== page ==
Since the Melville Revival of the 1920s, writers and artists have adapted his works in various genres: children’s books, abridgments, and comic books; illustrated editions; stage, radio, television, and screen plays; renderings in the fine arts; and musical versions from Rock to Opera. Translation, too, is a form of adaptation.
These kinds of adaptive revision extend Melville’s fluid text. Just as authors revise their own works in manuscript or in revised editions, and just as editors or publishers demand revisions as a condition of publication; so, too, do readers, for various reasons, and without authorial involvement, adapt texts to shape the work in new ways. Their adaptations are embedded interpretations of Melville’s work that help us measure the critical distance between the culture in which Melville wrote and the subsequent cultures that revised him.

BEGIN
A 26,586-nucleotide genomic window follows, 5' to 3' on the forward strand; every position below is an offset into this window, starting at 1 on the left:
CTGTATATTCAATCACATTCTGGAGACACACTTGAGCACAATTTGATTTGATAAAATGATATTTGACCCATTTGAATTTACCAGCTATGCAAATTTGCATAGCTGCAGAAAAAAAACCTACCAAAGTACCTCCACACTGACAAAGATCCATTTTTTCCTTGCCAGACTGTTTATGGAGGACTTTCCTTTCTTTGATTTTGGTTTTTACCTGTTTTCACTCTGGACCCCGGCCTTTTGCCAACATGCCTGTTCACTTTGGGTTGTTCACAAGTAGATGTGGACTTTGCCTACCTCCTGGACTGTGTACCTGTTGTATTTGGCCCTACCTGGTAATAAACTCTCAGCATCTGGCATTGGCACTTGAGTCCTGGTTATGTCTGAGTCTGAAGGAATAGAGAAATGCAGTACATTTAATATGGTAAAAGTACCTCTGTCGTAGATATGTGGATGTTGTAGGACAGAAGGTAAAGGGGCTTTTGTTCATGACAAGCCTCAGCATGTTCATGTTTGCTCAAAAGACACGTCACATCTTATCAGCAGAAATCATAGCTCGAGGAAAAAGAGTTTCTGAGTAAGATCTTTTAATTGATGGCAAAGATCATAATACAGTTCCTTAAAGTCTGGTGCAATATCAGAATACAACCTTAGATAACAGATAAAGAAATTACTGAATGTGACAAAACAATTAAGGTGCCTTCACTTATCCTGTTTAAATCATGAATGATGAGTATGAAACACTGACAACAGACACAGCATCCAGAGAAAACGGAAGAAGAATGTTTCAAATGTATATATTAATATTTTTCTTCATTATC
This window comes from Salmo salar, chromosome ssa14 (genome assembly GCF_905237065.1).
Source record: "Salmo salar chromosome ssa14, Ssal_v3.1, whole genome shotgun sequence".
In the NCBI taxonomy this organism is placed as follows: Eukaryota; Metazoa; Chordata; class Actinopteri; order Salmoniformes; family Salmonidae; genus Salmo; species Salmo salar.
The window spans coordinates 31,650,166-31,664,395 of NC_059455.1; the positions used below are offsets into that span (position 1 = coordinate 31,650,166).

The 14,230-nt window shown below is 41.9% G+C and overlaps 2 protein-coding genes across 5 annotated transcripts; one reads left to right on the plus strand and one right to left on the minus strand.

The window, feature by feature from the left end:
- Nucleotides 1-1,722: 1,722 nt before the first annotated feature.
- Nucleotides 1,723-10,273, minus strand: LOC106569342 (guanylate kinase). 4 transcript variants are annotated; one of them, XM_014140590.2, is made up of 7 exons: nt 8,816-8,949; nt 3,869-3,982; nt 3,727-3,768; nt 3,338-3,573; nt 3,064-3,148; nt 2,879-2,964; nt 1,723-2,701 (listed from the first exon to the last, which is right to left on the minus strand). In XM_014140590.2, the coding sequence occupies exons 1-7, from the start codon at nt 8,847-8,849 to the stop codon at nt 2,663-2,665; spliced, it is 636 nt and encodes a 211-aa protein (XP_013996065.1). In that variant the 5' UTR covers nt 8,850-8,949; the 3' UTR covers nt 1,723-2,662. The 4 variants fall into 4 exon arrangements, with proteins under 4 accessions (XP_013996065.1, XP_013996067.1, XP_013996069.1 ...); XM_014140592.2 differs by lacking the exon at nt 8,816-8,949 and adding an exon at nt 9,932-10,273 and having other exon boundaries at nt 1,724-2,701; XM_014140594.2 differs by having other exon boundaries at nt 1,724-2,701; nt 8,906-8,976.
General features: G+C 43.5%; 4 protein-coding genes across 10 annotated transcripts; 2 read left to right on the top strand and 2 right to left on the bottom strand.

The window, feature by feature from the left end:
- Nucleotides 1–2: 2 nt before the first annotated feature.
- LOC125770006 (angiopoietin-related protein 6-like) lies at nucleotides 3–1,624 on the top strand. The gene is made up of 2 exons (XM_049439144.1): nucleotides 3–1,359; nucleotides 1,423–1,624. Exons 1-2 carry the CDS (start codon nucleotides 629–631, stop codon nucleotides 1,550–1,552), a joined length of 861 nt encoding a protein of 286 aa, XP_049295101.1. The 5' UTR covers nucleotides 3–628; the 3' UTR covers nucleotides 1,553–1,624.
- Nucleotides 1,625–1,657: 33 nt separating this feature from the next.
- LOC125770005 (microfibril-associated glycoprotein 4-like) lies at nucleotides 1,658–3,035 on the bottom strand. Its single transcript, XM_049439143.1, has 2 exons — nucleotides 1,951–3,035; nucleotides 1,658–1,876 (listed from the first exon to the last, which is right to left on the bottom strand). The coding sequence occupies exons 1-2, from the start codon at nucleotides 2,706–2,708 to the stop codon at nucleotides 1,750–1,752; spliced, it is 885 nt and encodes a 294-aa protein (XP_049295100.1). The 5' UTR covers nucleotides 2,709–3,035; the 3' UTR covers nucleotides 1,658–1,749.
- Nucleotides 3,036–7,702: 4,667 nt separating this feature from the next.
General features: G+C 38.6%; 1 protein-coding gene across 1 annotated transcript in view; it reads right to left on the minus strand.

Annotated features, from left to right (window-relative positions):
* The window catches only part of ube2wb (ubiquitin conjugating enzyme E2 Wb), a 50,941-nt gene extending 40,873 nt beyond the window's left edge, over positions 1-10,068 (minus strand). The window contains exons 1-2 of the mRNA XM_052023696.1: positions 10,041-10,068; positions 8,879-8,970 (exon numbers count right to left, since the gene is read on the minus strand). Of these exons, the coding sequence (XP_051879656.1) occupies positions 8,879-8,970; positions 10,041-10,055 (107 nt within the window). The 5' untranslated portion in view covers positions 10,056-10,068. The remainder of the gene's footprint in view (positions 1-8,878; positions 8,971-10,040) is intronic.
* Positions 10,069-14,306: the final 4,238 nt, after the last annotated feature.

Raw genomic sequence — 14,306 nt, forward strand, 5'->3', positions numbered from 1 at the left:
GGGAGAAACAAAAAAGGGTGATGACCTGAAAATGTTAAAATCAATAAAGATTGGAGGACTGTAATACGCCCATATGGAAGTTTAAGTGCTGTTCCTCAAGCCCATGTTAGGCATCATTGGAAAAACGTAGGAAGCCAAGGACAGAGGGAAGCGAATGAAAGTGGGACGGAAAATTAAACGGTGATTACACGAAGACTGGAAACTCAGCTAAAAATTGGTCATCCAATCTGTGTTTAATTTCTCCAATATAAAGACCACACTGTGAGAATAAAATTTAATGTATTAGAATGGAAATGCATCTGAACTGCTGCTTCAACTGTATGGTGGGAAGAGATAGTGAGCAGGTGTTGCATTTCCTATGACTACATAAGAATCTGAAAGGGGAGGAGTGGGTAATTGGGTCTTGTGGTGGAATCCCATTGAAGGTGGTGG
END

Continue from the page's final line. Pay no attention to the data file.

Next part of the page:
MEL’s archive will assemble adaptations, and our proposed workspace Melville ReMix will enable users to link Melville texts and adaptive texts for comparison and close analysis. Currently, MEL has affiliated with the Center for Ray Bradbury Studies (dir. Jonathan Eller) to enable MEL Researchers in developing an adaptation project focusing on Ray Bradbury’s screenplay for John Huston’s 1956 film Moby Dick. MEL is also negotiating with the estate of artist Stephen B. Grimes, the assistant art director for the Houston film, to digitze Grime's storyboards for the film.